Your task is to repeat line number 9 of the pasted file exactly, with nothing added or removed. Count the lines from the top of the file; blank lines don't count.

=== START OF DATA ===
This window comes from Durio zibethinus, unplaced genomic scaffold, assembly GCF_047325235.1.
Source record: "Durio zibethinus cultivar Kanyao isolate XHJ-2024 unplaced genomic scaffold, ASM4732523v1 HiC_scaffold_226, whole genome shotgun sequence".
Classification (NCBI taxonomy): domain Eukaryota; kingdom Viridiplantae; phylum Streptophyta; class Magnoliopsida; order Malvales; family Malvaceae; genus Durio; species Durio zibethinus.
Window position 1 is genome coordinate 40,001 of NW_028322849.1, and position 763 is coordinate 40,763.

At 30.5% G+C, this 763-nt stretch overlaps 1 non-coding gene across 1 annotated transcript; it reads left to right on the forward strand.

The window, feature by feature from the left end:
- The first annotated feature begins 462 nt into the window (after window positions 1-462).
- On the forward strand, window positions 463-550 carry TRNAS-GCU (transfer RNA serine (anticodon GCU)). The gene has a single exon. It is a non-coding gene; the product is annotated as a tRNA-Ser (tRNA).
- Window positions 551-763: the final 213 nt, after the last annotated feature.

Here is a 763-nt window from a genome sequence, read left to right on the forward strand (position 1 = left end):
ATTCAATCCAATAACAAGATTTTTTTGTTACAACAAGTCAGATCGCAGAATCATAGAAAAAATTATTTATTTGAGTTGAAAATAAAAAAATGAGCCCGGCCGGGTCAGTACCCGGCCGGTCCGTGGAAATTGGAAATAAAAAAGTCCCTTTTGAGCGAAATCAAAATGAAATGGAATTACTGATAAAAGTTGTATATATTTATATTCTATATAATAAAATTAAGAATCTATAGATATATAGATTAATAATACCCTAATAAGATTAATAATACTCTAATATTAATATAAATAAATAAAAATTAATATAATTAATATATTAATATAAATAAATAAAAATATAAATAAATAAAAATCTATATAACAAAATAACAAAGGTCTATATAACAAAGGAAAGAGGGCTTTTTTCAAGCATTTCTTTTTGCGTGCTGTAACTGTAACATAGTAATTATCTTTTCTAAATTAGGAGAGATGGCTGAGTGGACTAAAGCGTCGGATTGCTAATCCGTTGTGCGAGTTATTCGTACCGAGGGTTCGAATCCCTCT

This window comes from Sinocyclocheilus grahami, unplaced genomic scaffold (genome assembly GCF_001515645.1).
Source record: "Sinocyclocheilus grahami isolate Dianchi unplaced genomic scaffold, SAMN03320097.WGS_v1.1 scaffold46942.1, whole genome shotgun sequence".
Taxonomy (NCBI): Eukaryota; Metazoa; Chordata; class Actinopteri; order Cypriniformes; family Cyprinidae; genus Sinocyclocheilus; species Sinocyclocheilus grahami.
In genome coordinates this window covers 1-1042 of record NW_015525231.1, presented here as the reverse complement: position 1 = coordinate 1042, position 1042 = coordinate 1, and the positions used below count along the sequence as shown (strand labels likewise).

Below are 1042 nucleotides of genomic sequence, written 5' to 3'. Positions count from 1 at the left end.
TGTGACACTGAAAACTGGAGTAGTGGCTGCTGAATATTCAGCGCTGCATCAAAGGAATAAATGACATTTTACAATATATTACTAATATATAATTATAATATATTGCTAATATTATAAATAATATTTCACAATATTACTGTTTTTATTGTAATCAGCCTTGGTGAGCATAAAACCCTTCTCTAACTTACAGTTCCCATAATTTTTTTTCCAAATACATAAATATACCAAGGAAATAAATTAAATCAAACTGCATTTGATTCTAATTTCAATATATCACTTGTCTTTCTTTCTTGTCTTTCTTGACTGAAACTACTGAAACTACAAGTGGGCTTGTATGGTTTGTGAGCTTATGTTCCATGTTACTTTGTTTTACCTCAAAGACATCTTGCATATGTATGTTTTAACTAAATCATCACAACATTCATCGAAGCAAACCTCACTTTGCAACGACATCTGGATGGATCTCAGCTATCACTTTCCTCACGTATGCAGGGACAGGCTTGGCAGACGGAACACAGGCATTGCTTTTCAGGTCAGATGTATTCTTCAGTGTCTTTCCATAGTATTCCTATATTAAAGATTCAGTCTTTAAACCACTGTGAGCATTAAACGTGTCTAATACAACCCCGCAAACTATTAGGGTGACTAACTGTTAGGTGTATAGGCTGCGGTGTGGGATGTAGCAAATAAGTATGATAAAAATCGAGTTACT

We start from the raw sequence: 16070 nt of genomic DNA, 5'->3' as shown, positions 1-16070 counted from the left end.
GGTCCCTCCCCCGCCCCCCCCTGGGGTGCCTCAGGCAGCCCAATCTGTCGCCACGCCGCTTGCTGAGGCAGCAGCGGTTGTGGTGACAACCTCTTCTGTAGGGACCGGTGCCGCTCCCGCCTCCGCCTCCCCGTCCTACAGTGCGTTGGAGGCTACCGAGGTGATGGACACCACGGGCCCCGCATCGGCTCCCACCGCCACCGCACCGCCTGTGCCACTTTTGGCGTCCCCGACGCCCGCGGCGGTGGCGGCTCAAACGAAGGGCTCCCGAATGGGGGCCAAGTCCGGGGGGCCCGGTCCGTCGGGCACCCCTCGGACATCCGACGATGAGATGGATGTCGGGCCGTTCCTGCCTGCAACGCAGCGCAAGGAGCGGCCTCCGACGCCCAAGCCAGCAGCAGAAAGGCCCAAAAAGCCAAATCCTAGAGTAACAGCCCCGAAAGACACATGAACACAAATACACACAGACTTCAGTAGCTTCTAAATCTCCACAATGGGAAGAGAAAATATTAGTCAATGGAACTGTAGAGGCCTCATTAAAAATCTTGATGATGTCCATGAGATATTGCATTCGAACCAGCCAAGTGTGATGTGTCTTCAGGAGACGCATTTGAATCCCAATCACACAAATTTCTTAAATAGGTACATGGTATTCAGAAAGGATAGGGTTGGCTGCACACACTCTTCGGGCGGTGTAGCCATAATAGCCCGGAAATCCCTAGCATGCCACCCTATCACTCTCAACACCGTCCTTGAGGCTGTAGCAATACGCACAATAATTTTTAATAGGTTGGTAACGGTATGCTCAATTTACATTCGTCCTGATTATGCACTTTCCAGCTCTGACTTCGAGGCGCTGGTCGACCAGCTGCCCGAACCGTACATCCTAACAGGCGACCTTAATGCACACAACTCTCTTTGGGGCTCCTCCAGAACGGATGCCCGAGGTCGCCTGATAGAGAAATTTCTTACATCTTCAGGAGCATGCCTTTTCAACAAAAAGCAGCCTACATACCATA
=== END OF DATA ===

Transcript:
- Window positions 551-763: the final 213 nt, after the last annotated feature.